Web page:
Some days are such a battle where you just compare yourself to everyone. You look across that room and its so easy to feel worthless, its so easy to be in a situation where you feel like you can’t handle it and you wish you were like someone else.Its really easy to get lost in your own thoughts about how you should be, to get lost in your own self righteousness – in the sense that you feel that people ought to tell you “well done”. You continue along that road waiting for someone to give you approval and you live for it. How it satisfies your heart for about two seconds as you hear your name in a sentence of approval. Your heart lives for it.

My heart lives for it. I live a life of wanting approval from everyone. Believe me I want to be the best staff worker not because of Jesus, but because people think I am. I want people to think I am creative,intelligent, an amazing evangelist, theologian and apologist oh and also sociable and the best friend they have ever had. I want their approval and I will strive to get it until I am exhausted and crying. Believe me this will only end in tears and a broken heart. It will end in a breaking point where I am so worried about what people think of me and if they think I am doing a good job, that I only fix my eyes on this and my insides begin to rot, my heart becomes hard and my first love is no longer Jesus but myself and approval. I will become a very sick person.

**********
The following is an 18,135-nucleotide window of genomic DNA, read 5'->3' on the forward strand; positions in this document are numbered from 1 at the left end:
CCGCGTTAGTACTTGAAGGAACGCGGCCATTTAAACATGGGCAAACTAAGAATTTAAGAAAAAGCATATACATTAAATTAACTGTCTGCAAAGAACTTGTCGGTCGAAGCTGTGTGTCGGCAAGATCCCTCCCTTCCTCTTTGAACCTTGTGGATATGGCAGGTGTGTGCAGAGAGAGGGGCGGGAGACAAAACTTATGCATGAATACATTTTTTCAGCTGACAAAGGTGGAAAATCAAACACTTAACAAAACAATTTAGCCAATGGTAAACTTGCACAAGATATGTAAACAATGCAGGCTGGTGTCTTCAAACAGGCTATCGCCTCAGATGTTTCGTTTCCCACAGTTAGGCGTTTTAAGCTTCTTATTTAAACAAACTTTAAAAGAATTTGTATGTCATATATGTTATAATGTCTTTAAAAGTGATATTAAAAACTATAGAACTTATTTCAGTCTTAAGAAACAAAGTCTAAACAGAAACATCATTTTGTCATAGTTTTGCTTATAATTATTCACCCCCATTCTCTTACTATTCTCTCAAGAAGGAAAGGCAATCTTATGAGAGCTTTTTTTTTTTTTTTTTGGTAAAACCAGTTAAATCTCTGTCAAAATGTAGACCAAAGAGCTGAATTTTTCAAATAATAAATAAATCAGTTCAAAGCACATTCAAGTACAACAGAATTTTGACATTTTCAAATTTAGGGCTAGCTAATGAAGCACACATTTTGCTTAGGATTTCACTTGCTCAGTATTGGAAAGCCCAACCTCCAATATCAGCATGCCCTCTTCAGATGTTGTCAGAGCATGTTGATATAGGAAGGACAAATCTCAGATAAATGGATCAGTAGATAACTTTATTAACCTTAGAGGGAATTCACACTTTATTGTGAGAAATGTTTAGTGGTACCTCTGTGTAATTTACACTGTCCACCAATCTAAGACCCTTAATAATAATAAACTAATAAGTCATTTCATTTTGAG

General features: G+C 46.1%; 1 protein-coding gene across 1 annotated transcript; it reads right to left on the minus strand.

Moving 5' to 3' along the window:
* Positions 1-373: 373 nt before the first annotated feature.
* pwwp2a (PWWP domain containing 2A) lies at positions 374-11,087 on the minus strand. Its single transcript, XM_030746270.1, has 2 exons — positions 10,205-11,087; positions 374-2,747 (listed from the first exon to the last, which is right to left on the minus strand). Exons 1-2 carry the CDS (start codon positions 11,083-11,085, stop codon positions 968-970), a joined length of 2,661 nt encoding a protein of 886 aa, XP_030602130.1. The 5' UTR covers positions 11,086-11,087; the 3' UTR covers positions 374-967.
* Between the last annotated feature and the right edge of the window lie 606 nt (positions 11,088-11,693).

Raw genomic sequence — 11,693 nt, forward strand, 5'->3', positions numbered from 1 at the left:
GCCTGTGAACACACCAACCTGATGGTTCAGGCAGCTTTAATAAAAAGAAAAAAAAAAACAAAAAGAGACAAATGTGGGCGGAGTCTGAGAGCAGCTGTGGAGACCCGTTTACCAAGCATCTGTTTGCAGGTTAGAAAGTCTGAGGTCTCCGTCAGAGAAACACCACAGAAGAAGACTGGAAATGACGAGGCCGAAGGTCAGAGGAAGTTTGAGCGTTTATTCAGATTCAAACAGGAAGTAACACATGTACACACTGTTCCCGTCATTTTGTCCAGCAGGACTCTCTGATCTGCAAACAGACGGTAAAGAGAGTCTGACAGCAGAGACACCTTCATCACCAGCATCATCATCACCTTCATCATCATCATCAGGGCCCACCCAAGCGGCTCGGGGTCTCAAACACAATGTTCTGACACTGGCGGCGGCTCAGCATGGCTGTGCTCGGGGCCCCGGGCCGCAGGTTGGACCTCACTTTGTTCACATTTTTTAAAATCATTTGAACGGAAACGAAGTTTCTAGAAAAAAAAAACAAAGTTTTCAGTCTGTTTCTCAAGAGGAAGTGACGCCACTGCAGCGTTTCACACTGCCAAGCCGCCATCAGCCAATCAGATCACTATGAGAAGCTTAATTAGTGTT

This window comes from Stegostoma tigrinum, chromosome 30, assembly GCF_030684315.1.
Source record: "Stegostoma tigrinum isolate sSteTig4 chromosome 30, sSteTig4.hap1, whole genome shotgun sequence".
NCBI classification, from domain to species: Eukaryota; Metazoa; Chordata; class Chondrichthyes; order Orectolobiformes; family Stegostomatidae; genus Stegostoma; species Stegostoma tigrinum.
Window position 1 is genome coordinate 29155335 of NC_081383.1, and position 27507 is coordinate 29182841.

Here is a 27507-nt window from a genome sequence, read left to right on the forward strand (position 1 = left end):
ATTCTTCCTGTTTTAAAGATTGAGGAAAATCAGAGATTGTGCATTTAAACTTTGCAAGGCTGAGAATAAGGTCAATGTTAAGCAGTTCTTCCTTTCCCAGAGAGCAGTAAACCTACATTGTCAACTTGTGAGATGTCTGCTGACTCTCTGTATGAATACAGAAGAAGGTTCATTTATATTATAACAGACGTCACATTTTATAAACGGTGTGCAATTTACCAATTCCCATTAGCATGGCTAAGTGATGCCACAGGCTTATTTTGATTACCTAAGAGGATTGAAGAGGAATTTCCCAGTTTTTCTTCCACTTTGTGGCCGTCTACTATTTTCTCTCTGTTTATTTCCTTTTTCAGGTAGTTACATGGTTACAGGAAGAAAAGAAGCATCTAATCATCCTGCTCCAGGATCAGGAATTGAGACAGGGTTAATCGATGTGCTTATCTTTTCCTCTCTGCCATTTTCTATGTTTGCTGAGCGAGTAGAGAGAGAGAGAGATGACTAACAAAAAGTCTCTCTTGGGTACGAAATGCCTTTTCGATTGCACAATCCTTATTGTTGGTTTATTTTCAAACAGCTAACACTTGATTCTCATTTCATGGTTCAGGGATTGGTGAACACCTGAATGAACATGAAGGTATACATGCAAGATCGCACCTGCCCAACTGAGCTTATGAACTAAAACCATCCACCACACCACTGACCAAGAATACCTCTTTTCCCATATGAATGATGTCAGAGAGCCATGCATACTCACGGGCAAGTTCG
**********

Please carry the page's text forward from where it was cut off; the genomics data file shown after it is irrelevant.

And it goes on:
You know what needs to be done? I have discovered two things:

1. Repent – if this is you…repent and believe. I need to pour my heart out before God and say I’m sorry and ask him to soften that hard heart…